Marley family seek justice
Marley family seek justice


Informers within the Provisional IRA are suspected of providing information that led to the loyalist murder of a senior republican in north Belfast man almost 30 years ago.

Laurence Marley, known as Larry, was shot dead by the UVF in front of his wife and new-born son as he answered a knock at the door of his Ardoyne home in April 1987.

The senior IRA figure was gunned down 18 months after serving a 13-year jail term for his part in the armed struggle, which included helping to mastermind the famous Long Kesh prison breakout of 1983.

His family is now preparing to sue the PSNI police, the British Ministry of Defence and Direct Ruler Theresa Villiers over his death. They believe the Crown Forces played a part in targeting the father-of-six by passing information to his loyalist killers, facilitating the attack and protecting their own agents.

His funeral was delayed for three days after the RUC police launched a massive security operation and formed a heavily armed cordon around his home to prevent a republican funeral.

Two attempts to bury the IRA man were aborted after a platoon of RUC surrounded his cortege. His funeral finally took place six days after his death.

During the stand-off undertakers had to re-embalm the body in the house amid threats from the RUC that it would be seized under public health laws.

The episode led to Bishop of Down and Connor Cahal Daly calling on the RUC to rethink its approach to dealing with republican funerals.

It is now thought that the senior republican was set up by a number of agents within the IRA who supplied information to their Crown Force handlers on his movements -- and who in turn passed it on to the UVF.

His son Setanta believes that information was “passed on by republican agents to their handlers which would have added to the knowledge of my father’s involvement in planning the ‘great escape’ in 1983 which was a major embarrassment to the Thatcher administration, especially in the shadow of the hunger strike.”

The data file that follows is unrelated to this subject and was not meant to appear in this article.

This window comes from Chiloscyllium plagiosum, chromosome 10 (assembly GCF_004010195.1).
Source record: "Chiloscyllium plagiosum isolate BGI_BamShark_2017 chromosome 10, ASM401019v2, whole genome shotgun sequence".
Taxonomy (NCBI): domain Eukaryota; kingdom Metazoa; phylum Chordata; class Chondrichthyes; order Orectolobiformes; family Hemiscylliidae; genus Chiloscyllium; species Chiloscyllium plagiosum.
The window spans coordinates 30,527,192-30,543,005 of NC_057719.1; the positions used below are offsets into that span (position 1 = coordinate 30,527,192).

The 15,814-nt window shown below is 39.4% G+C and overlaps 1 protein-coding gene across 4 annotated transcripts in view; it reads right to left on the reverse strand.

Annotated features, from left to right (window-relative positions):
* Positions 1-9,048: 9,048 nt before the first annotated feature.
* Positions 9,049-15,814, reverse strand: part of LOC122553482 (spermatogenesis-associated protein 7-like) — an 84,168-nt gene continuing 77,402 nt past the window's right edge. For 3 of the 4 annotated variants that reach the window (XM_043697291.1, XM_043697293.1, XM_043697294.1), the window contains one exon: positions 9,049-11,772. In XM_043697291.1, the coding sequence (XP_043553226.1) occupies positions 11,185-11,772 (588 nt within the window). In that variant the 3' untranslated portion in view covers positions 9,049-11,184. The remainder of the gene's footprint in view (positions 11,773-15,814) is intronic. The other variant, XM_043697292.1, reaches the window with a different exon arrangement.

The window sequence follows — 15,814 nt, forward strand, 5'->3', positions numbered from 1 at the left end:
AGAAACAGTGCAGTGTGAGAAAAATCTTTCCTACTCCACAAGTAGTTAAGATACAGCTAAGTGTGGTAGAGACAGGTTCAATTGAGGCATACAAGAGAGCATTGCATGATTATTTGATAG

Setanta, who was only two week’s old when his father was killed, accused the PSNI of failing to investigate his death properly.

“The behaviour of the security forces at the funeral is nothing short of proving investigative bias,” he said.

He said the family wants “accountability and truth on the part of the British government” and has been “put in a position where they have to pursue a civil action in the hope that the discovery process divulges information that can provide assistance and the truth”.

Mr Marley, who is himself a member of the legal team at KRW Law taking his father’s case, said the family was also engaged with the Police Ombudsman on the matter.

He said he believes his father’s murder was “sanctioned at the highest echelons of the British establishment” and described the RUC’s actions during the funeral as “vicious”.

Mr Marley said that in the months before his father’s death he had been arrested several times and threatened while being interrogated by the RUC at its Castlereagh base.

He said that floor plans and diagrams of the family home were also taken during Crown raids in the run up to his death. Mr Marley said his family also wants a new inquest under Article Two of the European Convention of Human Rights.

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